An Introduction to the Industrial and Social History of England

The Macmillan Company, 1901 - 317 sider

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Side 239 - They look up with their pale and sunken faces, And their look is dread to see, For they 'mind you of their angels in high places, With eyes turned on Deity. "How long...
Side 212 - The property which every man has in his own labour, as it is the original foundation of all other property, so it is the most sacred and inviolable. The patrimony of a poor man lies in the strength and dexterity of his hands; and to hinder him from employing this strength and dexterity in what manner he thinks proper without injury to his neighbour, is a plain violation of this most sacred property.
Side 214 - ... the most effectual plan for advancing a people to greatness, is to maintain that order of things which nature has pointed out ; by allowing every man, as long as he observes the rules of justice, to pursue his own interest in his own way, and to bring both his industry and his capital into the freest competition with those of his fellow-citizens.
Side 239 - The young lambs are bleating in the meadows; The young birds are chirping in the nest; The young fawns are playing with the shadows ; The young flowers are blowing toward the west; But the young, young children, O my brothers ! They are weeping bitterly.
Side 239 - THE CRY OF THE CHILDREN Do ye hear the children weeping, O my brothers, Ere the sorrow comes with years? They are leaning their young heads against their mothers, And that cannot stop their tears. The young lambs are bleating in the meadows, The young birds are chirping in the nest, The young fawns are playing with the shadows, The young flowers are blowing toward the west — But the young, young children, O my brothers, They are weeping bitterly! They are weeping in the playtime of the others,...
Side 220 - By making the passion of self-love beyond comparison stronger than the passion of benevolence, the more ignorant are led to pursue the general happiness, an end which they would have totally failed to attain if the moving principle of their conduct had been benevolence.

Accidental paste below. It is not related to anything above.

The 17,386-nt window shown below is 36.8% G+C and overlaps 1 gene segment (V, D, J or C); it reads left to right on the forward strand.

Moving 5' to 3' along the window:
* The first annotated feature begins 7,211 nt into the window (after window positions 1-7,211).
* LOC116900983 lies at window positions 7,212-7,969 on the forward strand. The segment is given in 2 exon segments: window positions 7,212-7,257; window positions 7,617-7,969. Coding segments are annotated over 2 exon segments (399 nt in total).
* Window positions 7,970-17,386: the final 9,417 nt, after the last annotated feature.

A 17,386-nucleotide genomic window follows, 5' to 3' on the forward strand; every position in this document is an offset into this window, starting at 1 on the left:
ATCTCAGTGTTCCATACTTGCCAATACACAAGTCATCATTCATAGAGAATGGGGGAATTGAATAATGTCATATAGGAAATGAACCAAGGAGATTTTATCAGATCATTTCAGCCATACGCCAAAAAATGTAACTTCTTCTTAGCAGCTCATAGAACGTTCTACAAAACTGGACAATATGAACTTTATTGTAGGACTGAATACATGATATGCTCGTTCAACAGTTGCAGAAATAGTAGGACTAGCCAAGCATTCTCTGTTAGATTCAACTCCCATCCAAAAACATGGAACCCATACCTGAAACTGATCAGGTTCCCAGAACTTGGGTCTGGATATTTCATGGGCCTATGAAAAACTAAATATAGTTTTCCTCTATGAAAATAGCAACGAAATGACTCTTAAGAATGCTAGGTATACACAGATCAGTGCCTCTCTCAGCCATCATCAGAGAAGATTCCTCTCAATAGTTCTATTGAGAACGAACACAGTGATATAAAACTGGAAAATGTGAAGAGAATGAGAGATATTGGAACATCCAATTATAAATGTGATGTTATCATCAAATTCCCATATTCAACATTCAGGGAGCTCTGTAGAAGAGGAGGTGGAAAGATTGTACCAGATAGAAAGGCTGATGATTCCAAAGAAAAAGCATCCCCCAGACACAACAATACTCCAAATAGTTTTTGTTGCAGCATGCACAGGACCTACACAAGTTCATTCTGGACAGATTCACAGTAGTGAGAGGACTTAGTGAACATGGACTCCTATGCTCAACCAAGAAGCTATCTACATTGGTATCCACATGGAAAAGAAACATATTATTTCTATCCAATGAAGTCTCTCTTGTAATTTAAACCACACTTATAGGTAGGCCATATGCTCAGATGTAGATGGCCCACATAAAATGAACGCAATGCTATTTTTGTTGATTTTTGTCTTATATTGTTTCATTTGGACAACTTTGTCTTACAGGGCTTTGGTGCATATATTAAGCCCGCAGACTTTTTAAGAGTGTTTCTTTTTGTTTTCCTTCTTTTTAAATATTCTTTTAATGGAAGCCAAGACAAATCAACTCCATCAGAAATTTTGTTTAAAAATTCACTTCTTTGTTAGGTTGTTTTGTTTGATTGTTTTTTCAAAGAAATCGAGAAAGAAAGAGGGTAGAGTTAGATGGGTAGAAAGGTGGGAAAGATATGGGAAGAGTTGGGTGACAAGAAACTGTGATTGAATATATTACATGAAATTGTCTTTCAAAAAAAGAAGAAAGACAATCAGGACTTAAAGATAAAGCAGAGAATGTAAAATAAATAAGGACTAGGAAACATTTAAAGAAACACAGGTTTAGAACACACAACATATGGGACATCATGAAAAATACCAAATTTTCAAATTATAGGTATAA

Side 171 - February 10, 1763, terminated a great international quarrel known in Europe as the Seven Years' War, and in America as the French and Indian War.
Side 308 - Principal. Worcester Academy, Worcester, Mass. "Your book has given us good satisfaction. It is the best School History I know of to give the student a clear conception of the origin and the development of our institutions. It presents to him lucidly and forcefully the questions which have been either the sectional or the party issues of the past; it portrays in a singularly felicitous manner our wonderful growth in population and resources.
Side 309 - It is an admirable presentatiOn Of the Origin and grOwth Of our natiOn. From cover to cover it is made intensely interesting, not only by striking illustrations and complete maps, but by the arrangement of the text and the facts presented in a clear, lOgical manner. The references to other text-books in history is a commendable feature. I fully agree with the author's statement in the preface as to the best method of studying the history of our country.
Side 212 - ... is a plain violation of this most sacred property. It is a manifest encroachment upon the just liberty both of the workman, and of those who might be disposed to employ him. As it hinders the one from working at what he thinks proper, so it hinders the others from employing whom they think proper.

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